Back In the NY City

Back in my hometown of NYC, expect the information flow on this site to slow down for a bit as I no longer have a connected office to access. City is feeling better then it has in a few years. Energy levels are back to normal, fashions are cooking and the frigid winter gloom is gone. Lets hope this is the beginning of another long run, not just a summer energy spurt...

Posted by Abe at 04:34 PM | Comments (1) | TrackBack

July 16, 2003

Bitpass microtest (Empire)

Been meaning to properly experiment with the BitPass micropayments system but haven't had the appropriate time. So instead all I have is my very first experiment with it. Wasn't meant for public consumption, but I'm putting it up anyway. Its a strange videoish flash piece that proves conclusively that Britney Spears, Michael Jackson and Pamela Anderson are one and the same person. It cost a whole damn quarter to view 100 times. Requires the Flash 5 plug-in. Won't work right unless you have a fast computer too. So without further ado (if it works):

Posted by Abe at 07:48 PM | Comments (2) | TrackBack


Steven Johnson: Googleholes

Posted by Abe at 07:04 PM | Comments (1) | TrackBack

July 15, 2003

Bound For NY City


heading back to NY for a few weeks. Believe it or not the image above is taken in Manhattan, there is more to the city the bustle and bluster usually associated with it my friends. If you are in town and want to meet up give me a holla.

Posted by Abe at 08:14 PM | Comments (5) | TrackBack

Bush's Grip on Reality Loosens Further

The larger point is, and the fundamental question is, did Saddam Hussein have a weapons program? And the answer is, absolutely. And we gave him a chance to allow the inspectors in, and he wouldn稚 let them in. And, therefore, after a reasonable request, we decided to remove him from power, along with other nations, so as to make sure he was not a threat to the United States and our friends and allies in the region. I firmly believe the decisions we made will make America more secure and the world more peaceful. (Emphasis added.)

That was Bush speaking yesterday. And what? Did he really say Hussein wouldn't let inspectors in? You know those ones lead by Hans Blix that the Bush team continually tried to undermine. Yeah, the ones that where in Iraq, and as it turns out did an excellent job given that the WMD they were trying to find are virtually nonexistent. What meds are they feeding Bush anyway? Guess delusions must be a side effect.

[via Back In Iraq 2.0]

Posted by Abe at 05:14 PM | Comments (27) | TrackBack

July 14, 2003

Organized Labor (in the 21st Century)

Had an interesting discussion with Josh On over the weekend. If you haven't checked out his They Rule project yet, run on over. Its one of the best visualizations of the concentration of power in America out there.

Josh happens to be a dedicated socialist party member and a really smart one to boot. Now I'm not very open to Socialism as a concept. How can you reliably implement social change and balance using an institution that will almost certainly be controlled by people opposed to your views at some point in time? But that's a topic for another day.

What was exciting talking to Josh though was his interest in labor unions. Now labor unions get almost no attention in the 21st century, at least here in America. Josh however seems them as a crucial avenue for social change. And I'd have to agree. With all the internet hype its easy to forget that there are tried and true techniques that still work. Organized labor still has the potential to be a vital force in the world. They can present a strong counteracting force to maneuvers of corporations, governments, and other mass groups. Of course an abuse of labor power can potentially be as damaging as an abuse of any other sort of power, but that's a given.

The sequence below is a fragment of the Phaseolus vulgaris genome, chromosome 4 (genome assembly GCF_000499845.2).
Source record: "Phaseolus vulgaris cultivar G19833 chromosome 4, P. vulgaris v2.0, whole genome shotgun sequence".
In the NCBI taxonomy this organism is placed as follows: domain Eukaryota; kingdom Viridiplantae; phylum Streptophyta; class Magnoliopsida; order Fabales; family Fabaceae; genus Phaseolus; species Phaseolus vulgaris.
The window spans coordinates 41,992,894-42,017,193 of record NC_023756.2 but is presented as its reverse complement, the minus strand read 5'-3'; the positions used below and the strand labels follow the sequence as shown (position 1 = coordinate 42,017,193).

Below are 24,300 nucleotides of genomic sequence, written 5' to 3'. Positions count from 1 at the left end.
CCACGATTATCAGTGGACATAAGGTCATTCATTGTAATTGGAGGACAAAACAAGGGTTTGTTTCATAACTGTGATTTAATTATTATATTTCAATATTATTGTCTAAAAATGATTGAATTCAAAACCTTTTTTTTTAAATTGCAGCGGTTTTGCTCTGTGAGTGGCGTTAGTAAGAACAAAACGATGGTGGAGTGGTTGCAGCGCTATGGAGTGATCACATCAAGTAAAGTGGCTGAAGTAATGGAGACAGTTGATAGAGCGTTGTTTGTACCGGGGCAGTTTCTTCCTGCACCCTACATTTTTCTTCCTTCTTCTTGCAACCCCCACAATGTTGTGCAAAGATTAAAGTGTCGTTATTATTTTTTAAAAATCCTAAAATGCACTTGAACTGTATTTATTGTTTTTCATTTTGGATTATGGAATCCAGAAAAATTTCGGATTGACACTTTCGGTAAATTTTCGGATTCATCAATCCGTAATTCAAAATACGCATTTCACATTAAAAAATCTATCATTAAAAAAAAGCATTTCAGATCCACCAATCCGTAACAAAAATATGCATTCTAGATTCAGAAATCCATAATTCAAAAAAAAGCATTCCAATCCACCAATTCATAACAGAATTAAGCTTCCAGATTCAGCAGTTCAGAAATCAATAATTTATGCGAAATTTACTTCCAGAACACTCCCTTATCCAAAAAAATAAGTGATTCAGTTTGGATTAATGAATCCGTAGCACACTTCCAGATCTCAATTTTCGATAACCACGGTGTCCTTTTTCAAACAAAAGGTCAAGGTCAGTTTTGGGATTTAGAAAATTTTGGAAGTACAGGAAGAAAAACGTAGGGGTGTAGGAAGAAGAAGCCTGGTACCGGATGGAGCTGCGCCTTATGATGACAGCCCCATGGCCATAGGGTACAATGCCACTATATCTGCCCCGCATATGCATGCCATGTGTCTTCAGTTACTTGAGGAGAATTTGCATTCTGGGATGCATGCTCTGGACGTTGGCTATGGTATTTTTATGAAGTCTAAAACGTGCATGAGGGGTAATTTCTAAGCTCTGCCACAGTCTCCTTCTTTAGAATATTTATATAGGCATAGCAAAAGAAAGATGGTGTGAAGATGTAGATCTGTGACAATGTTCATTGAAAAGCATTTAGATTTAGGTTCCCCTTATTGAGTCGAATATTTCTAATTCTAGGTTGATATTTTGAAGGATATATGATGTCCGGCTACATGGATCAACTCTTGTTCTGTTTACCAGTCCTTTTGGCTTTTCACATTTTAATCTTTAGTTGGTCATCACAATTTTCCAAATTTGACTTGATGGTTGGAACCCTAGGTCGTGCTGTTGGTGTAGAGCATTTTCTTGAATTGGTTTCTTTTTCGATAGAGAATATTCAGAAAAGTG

Have more questions than answers at the moment:

Is there a movement to reconstruct labor in a more 21st century form?

How wedded to socialist and marxist ideas are most unions? Is there a way separate unions from their early 20th century governmental fantasies? Or from their pragmatic late 20th century attachment to the Democratic Party (in the US)?

Is the "internet democracy movement" really just a way for the upper middle class to wield power like unions and the true upper class?

How many libertarians support labor unions? The US party supports them, but I suspect many members break from the ideology on that one.

More soon.

Posted by Abe at 10:18 PM | Comments (4) | TrackBack

(Short) Notes from an Artist Salon

Just lost a long post on an artist salon I attended over the weekend and the importance of organized labor to so browser carelessness. Going to just post the links then hopefully rewrite it all.

Environmental Art Museum


They Rule

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Yellowcake Words + History + Literature

Whiskey Bar: Darkness At Noon

Bill "king of quotes" mon, comes up with another gem. This one puts George Tenet's statement from Friday, and puts it into some historical context. That's the statement where Tenet takes the blame for George Bush's lies in the State of the Union address leading up to war in Iraq. Yet another scary chord gets hit.

That story of course still might have life. Tenet took the blame, but he did it in the manner of a man kissing his enemy on the cheek while stabbing him in the back. No one has answered who actually was pushing these known lies into the President's big speech. There is high drama in the halls of power, and while CIA director Tenet has taken the blame for part of it, the games are still on. The key thing is that Tenet did not resign. And Bush leapt up like a puppy and restated his "confidence" in Tenet. In other words Bush took the message, if his people push Tenet more they are going to get hurt. Tenet is now off the hook, either the scandal disappears or someone else gets tagged. More soon I hope.

Posted by Abe at 06:17 PM | Comments (0) | TrackBack

July 11, 2003

Bush vs. the CIA